Doctors Are Sharing The 1 Bathroom Habit They Would Avoid At All Costs

We’ve all been told to wipe from front to back and use a squatty potty at some point in our lives. We’ve heard this advice for a good reason ― because it works.

On the other hand, when it comes to what not to do in the bathroom, some colorectal and gastrointestinal doctors have one product they don’t always recommend: wet wipes.

This is not to say that every doctor is totally against using them. However, there are some potential drawbacks (aside from future plumbing issues) you’ll want to consider before reaching for one on your next trip to the bathroom.Here’s what to know.

Wet wipes can cause some irritation and other issues post-potty.

Wet wipe emerging from a plastic dispenser labeled "PUSH," highlighting ease of use and accessibilityWet wipe emerging from a plastic dispenser labeled "PUSH," highlighting ease of use and accessibility

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Although wet wipes are marketed to provide a better clean down there, especially after going No. 2, you’re generally not supposed to wipe with wet wipes as they can actually be more harmful than helpful.

“The use of wet wipes is a common cause of perianal dermatitis (a rash around your butthole),” said Dr. Alex Elias, a board-certified female colorectal surgeon in Bakersfield, California. “The irritation caused by wet wipes can be secondary to certain ingredients and preservatives, the disruption of good bacteria, and even the residual moisture left behind.”

Additionally, Dr. Maysaa El Zoghbi, a gastroenterologist at NYU Langone Hospital-Brooklyn, said the materials used in some wet wipes may be abrasive or rough, exacerbating irritation, especially in individuals with sensitive skin or conditions such as hemorrhoids or anal fissures.

Wet wipes generally contain alcohol or fragrances which can irritate the perianal area, said Dr. Ari Lamet, board-certified gastroenterologist. Plus, excess moisture that isn’t dry before leaving the restroom from the use of wet wipes can promote the growth of bacteria or fungi which can also lead to irritation, he added.

According to Dr. Carlton Thomas, a gastroenterologist in San Francisco, some ingredients you’ll want to keep an eye out for include parabens, phthalates, phenoxyethanol and cocamidopropyl betaine. (You’ll want to pay attention to the ingredients in baby wipes, too, and make sure those are gentle for skin as well.)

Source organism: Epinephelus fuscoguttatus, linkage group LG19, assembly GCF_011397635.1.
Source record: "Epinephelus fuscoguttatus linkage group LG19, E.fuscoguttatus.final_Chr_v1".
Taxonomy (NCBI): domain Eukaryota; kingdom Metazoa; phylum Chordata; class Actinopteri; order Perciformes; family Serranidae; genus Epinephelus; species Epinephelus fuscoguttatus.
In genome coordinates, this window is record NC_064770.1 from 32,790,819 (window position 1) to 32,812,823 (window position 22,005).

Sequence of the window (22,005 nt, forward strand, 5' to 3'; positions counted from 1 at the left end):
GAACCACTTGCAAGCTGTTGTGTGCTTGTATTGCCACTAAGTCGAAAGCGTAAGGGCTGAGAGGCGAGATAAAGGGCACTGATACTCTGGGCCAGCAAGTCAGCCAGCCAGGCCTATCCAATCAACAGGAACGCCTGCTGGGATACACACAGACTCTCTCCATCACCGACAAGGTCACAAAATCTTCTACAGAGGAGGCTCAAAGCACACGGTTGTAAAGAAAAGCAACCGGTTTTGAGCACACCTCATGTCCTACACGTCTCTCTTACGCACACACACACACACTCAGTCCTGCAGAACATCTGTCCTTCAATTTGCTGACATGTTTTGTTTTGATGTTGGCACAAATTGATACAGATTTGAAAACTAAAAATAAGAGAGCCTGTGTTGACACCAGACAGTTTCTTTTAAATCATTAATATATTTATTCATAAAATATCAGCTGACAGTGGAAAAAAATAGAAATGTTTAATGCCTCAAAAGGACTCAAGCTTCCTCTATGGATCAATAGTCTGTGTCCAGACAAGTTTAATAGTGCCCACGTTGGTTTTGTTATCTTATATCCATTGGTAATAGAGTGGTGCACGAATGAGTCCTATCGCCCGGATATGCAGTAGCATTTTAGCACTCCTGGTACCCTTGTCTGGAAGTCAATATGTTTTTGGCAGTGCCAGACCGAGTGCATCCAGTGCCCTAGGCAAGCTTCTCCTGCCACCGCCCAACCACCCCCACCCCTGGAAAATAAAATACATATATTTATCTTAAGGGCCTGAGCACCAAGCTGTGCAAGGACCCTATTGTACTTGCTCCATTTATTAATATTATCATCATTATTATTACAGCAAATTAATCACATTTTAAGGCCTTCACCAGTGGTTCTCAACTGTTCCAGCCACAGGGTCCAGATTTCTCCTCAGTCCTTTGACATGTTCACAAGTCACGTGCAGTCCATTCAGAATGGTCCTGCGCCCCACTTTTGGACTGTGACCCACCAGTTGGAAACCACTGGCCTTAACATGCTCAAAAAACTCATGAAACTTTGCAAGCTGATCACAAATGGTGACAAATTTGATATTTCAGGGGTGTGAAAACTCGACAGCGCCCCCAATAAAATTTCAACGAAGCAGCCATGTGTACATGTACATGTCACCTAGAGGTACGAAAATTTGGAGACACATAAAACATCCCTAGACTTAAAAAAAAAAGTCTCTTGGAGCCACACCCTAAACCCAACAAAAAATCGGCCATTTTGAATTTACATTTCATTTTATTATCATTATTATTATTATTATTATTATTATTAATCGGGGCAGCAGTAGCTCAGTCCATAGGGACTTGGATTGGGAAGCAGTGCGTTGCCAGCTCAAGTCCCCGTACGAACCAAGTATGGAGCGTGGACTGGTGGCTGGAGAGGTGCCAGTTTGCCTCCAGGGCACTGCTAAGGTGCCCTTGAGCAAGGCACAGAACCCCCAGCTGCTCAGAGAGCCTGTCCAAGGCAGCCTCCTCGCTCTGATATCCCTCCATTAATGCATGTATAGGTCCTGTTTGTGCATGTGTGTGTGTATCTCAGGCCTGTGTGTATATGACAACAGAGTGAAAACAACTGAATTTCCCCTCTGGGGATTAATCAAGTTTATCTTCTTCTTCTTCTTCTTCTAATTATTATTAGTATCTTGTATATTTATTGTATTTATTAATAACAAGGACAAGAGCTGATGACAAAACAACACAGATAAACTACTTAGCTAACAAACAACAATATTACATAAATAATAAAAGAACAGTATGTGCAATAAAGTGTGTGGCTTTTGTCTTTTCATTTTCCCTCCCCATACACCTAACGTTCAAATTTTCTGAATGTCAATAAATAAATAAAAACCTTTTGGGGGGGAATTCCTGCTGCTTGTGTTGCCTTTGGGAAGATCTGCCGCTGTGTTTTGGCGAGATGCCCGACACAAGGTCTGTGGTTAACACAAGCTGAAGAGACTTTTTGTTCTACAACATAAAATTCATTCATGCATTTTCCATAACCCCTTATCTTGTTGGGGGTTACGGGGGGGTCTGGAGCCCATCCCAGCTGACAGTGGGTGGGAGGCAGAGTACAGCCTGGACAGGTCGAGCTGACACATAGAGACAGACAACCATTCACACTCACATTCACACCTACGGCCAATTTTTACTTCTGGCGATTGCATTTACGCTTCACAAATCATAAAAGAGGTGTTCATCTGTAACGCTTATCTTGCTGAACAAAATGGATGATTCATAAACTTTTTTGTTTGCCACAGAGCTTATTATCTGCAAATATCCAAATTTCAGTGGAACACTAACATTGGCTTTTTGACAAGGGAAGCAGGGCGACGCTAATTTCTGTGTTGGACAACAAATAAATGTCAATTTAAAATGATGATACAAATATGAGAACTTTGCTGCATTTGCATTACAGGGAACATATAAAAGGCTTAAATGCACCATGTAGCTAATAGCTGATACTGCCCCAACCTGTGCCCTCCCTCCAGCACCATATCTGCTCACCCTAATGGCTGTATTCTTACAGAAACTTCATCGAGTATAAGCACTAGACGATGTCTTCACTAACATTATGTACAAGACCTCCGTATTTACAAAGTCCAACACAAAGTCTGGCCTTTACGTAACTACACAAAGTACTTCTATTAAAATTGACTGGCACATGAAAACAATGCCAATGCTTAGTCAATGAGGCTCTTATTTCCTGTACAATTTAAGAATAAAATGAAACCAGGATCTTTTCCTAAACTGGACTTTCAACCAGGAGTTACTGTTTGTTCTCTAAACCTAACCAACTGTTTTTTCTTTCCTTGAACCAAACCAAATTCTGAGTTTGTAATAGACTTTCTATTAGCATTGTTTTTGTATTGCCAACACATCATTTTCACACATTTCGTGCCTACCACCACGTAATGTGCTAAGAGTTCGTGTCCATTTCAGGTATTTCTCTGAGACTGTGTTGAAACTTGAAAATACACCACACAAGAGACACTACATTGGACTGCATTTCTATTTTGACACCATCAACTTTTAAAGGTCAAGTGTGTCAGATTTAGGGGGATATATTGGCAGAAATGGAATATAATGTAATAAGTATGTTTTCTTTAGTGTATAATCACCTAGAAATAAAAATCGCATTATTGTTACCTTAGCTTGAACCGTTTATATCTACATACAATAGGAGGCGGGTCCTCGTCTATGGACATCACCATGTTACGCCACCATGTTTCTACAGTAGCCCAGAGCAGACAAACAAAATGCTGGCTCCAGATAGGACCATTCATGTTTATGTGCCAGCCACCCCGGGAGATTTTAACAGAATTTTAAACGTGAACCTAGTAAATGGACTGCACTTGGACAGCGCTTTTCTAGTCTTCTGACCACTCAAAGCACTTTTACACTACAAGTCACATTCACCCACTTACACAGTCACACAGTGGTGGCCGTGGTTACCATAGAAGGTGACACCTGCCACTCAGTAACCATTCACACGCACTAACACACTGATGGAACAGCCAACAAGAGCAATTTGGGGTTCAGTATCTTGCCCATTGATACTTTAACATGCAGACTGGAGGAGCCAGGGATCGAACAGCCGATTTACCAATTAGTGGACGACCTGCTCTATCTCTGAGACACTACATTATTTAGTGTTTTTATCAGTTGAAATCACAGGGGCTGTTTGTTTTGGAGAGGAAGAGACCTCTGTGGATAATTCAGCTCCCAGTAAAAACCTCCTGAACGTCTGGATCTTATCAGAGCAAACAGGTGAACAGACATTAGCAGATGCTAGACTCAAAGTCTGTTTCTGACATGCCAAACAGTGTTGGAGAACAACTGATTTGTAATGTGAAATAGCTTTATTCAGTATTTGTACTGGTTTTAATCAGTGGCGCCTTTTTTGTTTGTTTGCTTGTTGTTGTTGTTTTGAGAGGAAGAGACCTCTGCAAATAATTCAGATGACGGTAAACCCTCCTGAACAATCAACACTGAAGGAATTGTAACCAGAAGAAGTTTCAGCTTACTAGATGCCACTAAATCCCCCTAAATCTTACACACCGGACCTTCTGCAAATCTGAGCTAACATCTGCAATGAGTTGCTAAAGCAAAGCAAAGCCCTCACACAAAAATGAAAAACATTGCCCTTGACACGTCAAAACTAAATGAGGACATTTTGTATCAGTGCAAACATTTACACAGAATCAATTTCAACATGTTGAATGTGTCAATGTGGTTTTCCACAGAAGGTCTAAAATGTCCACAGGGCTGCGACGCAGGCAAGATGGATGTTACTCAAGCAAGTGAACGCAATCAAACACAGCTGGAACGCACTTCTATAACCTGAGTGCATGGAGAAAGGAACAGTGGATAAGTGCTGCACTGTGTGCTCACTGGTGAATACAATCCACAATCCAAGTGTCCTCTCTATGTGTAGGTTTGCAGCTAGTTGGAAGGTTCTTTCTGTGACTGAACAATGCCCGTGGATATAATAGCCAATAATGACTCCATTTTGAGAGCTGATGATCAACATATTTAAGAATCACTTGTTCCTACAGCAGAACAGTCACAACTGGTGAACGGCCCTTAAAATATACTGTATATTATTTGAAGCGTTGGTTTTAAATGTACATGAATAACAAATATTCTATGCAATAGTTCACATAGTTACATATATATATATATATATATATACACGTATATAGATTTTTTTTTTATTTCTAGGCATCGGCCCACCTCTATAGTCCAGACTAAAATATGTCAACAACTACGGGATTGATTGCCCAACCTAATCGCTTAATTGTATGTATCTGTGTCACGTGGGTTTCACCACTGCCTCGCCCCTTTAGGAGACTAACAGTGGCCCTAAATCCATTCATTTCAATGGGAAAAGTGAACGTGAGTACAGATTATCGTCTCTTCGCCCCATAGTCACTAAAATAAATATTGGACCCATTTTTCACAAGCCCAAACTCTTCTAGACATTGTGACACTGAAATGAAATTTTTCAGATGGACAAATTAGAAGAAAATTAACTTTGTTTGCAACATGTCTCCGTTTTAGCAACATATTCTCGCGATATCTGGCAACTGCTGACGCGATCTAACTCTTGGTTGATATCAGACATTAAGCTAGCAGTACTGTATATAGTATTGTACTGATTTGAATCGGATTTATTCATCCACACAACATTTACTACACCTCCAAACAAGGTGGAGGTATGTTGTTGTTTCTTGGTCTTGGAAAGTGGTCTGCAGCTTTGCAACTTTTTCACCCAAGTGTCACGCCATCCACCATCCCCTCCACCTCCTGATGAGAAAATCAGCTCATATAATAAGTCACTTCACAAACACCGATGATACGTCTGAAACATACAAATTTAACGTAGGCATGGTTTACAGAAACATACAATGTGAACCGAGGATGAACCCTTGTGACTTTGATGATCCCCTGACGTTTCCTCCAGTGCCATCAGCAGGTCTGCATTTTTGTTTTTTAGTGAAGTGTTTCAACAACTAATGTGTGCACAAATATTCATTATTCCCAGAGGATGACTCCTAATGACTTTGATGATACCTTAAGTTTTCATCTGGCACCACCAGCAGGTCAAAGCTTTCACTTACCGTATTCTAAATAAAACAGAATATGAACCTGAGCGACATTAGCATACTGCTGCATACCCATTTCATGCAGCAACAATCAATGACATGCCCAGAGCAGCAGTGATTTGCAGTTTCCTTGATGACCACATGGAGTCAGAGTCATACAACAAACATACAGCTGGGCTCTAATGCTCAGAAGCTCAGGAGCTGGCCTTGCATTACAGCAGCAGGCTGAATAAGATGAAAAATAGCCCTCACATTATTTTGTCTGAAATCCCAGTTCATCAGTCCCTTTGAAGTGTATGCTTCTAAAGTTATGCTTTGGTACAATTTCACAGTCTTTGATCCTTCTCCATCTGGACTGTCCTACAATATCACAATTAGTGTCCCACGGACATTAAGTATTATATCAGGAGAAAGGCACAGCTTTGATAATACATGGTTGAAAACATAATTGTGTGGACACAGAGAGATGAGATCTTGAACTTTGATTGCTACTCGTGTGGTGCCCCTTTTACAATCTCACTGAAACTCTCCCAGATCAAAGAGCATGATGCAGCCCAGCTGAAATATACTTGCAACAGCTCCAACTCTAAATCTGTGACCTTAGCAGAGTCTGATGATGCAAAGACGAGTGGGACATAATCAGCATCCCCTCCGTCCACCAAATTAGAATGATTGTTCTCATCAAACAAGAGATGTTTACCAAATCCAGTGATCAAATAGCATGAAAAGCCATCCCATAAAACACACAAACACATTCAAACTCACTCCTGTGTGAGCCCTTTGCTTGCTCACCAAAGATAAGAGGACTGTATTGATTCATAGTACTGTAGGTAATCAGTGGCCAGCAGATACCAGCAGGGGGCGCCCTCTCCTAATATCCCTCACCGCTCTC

In the case that you want to use a wet wipe, you’re best off looking for an alcohol and fragrance-free wipe. Although this won’t completely eliminate the potential for irritation, it can help take away some risk factors.

Outside from causing irritation, wet wipes also aren’t good for pipes which is why doctors recommend steering clear when possible. “They are terrible for the environment because they can clog sewer systems and take forever to break down,” Thomas said.

What is the best wiping method?

Person holding a roll of paper towels with a focus on home cleanlinessPerson holding a roll of paper towels with a focus on home cleanliness

Basak Gurbuz Derman via Getty Images

There’s no one-size-fits-all answer when it comes to the best wiping methods, but doctors recommend toilet paper and a bidet for starters.

Bidets have been used in a number of European countries for years and the United States is slowly hopping on the bandwagon. “From a medical perspective, incorporating a bidet into one’s hygiene routine can help maintain optimal perineal health, and reduce the risk of various dermatological and infectious complications associated with inadequate cleansing practices,” El Zoghbi said.

If you’re in the market for a bidet, brands like Tushy and RinseWorks make ones that are easy to install for at home use. Otherwise, you can use a squeeze bottle to mimic the effect at a more budget-friendly price point.

Another option Lamet suggests is unscented toilet paper. “Gently wipe from the front to the back until the paper is clean,” he said. “Never scrub the perianal area.”

During the process, you’ll want to take a quick peek at the toilet paper and in the bowl to see the color and consistency of your bowels as that can tell you a lot about your health.

You’ll want to talk with your physician if you notice any bleeding or irritation while wiping as they can be signs of an underlying problem. They’ll also be able to better discuss what method is best-suited for your needs to make sure you’re staying healthy down there.This article originally appeared on HuffPost.

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